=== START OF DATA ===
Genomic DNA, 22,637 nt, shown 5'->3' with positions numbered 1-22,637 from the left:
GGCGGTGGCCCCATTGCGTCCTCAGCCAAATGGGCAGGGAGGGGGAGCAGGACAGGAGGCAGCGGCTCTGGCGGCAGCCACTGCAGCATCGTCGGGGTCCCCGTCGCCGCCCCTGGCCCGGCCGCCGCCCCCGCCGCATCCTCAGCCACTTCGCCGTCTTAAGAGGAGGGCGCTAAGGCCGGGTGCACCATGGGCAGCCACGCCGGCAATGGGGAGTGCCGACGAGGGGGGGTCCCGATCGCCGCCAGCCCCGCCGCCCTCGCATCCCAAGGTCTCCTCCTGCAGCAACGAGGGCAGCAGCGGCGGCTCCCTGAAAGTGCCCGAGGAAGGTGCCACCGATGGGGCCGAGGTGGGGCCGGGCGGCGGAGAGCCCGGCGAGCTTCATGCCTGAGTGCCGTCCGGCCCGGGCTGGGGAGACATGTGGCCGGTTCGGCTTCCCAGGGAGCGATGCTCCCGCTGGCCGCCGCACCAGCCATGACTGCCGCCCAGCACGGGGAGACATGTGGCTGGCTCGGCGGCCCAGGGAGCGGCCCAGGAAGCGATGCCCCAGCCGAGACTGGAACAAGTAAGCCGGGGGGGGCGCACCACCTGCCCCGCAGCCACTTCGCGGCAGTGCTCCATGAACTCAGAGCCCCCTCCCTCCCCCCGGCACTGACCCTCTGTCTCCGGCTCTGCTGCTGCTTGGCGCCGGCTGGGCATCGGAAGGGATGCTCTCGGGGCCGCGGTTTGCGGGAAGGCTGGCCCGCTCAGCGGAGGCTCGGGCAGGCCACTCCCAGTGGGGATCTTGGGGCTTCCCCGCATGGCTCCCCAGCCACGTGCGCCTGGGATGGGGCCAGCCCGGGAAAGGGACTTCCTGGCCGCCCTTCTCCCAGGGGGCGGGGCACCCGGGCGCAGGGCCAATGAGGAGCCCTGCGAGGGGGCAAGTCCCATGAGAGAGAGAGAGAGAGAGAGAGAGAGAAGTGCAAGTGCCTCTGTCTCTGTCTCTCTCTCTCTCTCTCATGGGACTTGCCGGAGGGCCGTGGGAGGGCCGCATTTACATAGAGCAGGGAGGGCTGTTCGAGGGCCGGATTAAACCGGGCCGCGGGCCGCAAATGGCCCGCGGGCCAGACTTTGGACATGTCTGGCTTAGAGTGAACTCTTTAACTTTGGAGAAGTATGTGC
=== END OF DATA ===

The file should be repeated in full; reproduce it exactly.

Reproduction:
Genomic DNA, 22,637 nt, shown 5'->3' with positions numbered 1-22,637 from the left:
GGCGGTGGCCCCATTGCGTCCTCAGCCAAATGGGCAGGGAGGGGGAGCAGGACAGGAGGCAGCGGCTCTGGCGGCAGCCACTGCAGCATCGTCGGGGTCCCCGTCGCCGCCCCTGGCCCGGCCGCCGCCCCCGCCGCATCCTCAGCCACTTCGCCGTCTTAAGAGGAGGGCGCTAAGGCCGGGTGCACCATGGGCAGCCACGCCGGCAATGGGGAGTGCCGACGAGGGGGGGTCCCGATCGCCGCCAGCCCCGCCGCCCTCGCATCCCAAGGTCTCCTCCTGCAGCAACGAGGGCAGCAGCGGCGGCTCCCTGAAAGTGCCCGAGGAAGGTGCCACCGATGGGGCCGAGGTGGGGCCGGGCGGCGGAGAGCCCGGCGAGCTTCATGCCTGAGTGCCGTCCGGCCCGGGCTGGGGAGACATGTGGCCGGTTCGGCTTCCCAGGGAGCGATGCTCCCGCTGGCCGCCGCACCAGCCATGACTGCCGCCCAGCACGGGGAGACATGTGGCTGGCTCGGCGGCCCAGGGAGCGGCCCAGGAAGCGATGCCCCAGCCGAGACTGGAACAAGTAAGCCGGGGGGGGCGCACCACCTGCCCCGCAGCCACTTCGCGGCAGTGCTCCATGAACTCAGAGCCCCCTCCCTCCCCCCGGCACTGACCCTCTGTCTCCGGCTCTGCTGCTGCTTGGCGCCGGCTGGGCATCGGAAGGGATGCTCTCGGGGCCGCGGTTTGCGGGAAGGCTGGCCCGCTCAGCGGAGGCTCGGGCAGGCCACTCCCAGTGGGGATCTTGGGGCTTCCCCGCATGGCTCCCCAGCCACGTGCGCCTGGGATGGGGCCAGCCCGGGAAAGGGACTTCCTGGCCGCCCTTCTCCCAGGGGGCGGGGCACCCGGGCGCAGGGCCAATGAGGAGCCCTGCGAGGGGGCAAGTCCCATGAGAGAGAGAGAGAGAGAGAGAGAGAGAAGTGCAAGTGCCTCTGTCTCTGTCTCTCTCTCTCTCTCTCATGGGACTTGCCGGAGGGCCGTGGGAGGGCCGCATTTACATAGAGCAGGGAGGGCTGTTCGAGGGCCGGATTAAACCGGGCCGCGGGCCGCAAATGGCCCGCGGGCCAGACTTTGGACATGTCTGGCTTAGAGTGAACTCTTTAACTTTGGAGAAGTATGTGC